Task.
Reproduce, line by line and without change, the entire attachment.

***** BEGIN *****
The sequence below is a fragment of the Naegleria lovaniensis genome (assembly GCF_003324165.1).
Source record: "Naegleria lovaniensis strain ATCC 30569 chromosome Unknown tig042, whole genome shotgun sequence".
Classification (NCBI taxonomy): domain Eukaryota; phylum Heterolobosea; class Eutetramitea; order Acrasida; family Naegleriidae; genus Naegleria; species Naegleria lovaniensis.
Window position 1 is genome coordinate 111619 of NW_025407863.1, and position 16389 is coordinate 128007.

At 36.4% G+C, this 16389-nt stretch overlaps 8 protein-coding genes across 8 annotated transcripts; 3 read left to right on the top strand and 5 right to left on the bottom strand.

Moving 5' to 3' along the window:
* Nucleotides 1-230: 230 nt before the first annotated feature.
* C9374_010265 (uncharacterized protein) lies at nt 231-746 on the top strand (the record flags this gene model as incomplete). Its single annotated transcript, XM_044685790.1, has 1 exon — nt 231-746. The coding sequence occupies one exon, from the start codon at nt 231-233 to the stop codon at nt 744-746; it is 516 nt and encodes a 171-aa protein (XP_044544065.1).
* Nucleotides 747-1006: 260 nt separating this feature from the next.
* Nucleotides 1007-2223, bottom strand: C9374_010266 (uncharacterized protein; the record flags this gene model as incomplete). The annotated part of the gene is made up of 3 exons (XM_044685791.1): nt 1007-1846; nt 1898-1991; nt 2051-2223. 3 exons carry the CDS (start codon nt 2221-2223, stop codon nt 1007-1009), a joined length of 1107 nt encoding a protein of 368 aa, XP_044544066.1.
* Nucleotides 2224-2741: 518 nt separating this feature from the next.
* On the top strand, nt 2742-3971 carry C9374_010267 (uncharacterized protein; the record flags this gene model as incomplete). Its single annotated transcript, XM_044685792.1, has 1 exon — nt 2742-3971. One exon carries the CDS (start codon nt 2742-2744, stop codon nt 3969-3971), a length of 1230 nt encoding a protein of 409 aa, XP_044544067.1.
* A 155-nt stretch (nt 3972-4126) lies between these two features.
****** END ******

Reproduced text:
The sequence below is a fragment of the Naegleria lovaniensis genome (assembly GCF_003324165.1).
Source record: "Naegleria lovaniensis strain ATCC 30569 chromosome Unknown tig042, whole genome shotgun sequence".
Classification (NCBI taxonomy): domain Eukaryota; phylum Heterolobosea; class Eutetramitea; order Acrasida; family Naegleriidae; genus Naegleria; species Naegleria lovaniensis.
Window position 1 is genome coordinate 111619 of NW_025407863.1, and position 16389 is coordinate 128007.

At 36.4% G+C, this 16389-nt stretch overlaps 8 protein-coding genes across 8 annotated transcripts; 3 read left to right on the top strand and 5 right to left on the bottom strand.

Moving 5' to 3' along the window:
* Nucleotides 1-230: 230 nt before the first annotated feature.
* C9374_010265 (uncharacterized protein) lies at nt 231-746 on the top strand (the record flags this gene model as incomplete). Its single annotated transcript, XM_044685790.1, has 1 exon — nt 231-746. The coding sequence occupies one exon, from the start codon at nt 231-233 to the stop codon at nt 744-746; it is 516 nt and encodes a 171-aa protein (XP_044544065.1).
* Nucleotides 747-1006: 260 nt separating this feature from the next.
* Nucleotides 1007-2223, bottom strand: C9374_010266 (uncharacterized protein; the record flags this gene model as incomplete). The annotated part of the gene is made up of 3 exons (XM_044685791.1): nt 1007-1846; nt 1898-1991; nt 2051-2223. 3 exons carry the CDS (start codon nt 2221-2223, stop codon nt 1007-1009), a joined length of 1107 nt encoding a protein of 368 aa, XP_044544066.1.
* Nucleotides 2224-2741: 518 nt separating this feature from the next.
* On the top strand, nt 2742-3971 carry C9374_010267 (uncharacterized protein; the record flags this gene model as incomplete). Its single annotated transcript, XM_044685792.1, has 1 exon — nt 2742-3971. One exon carries the CDS (start codon nt 2742-2744, stop codon nt 3969-3971), a length of 1230 nt encoding a protein of 409 aa, XP_044544067.1.
* A 155-nt stretch (nt 3972-4126) lies between these two features.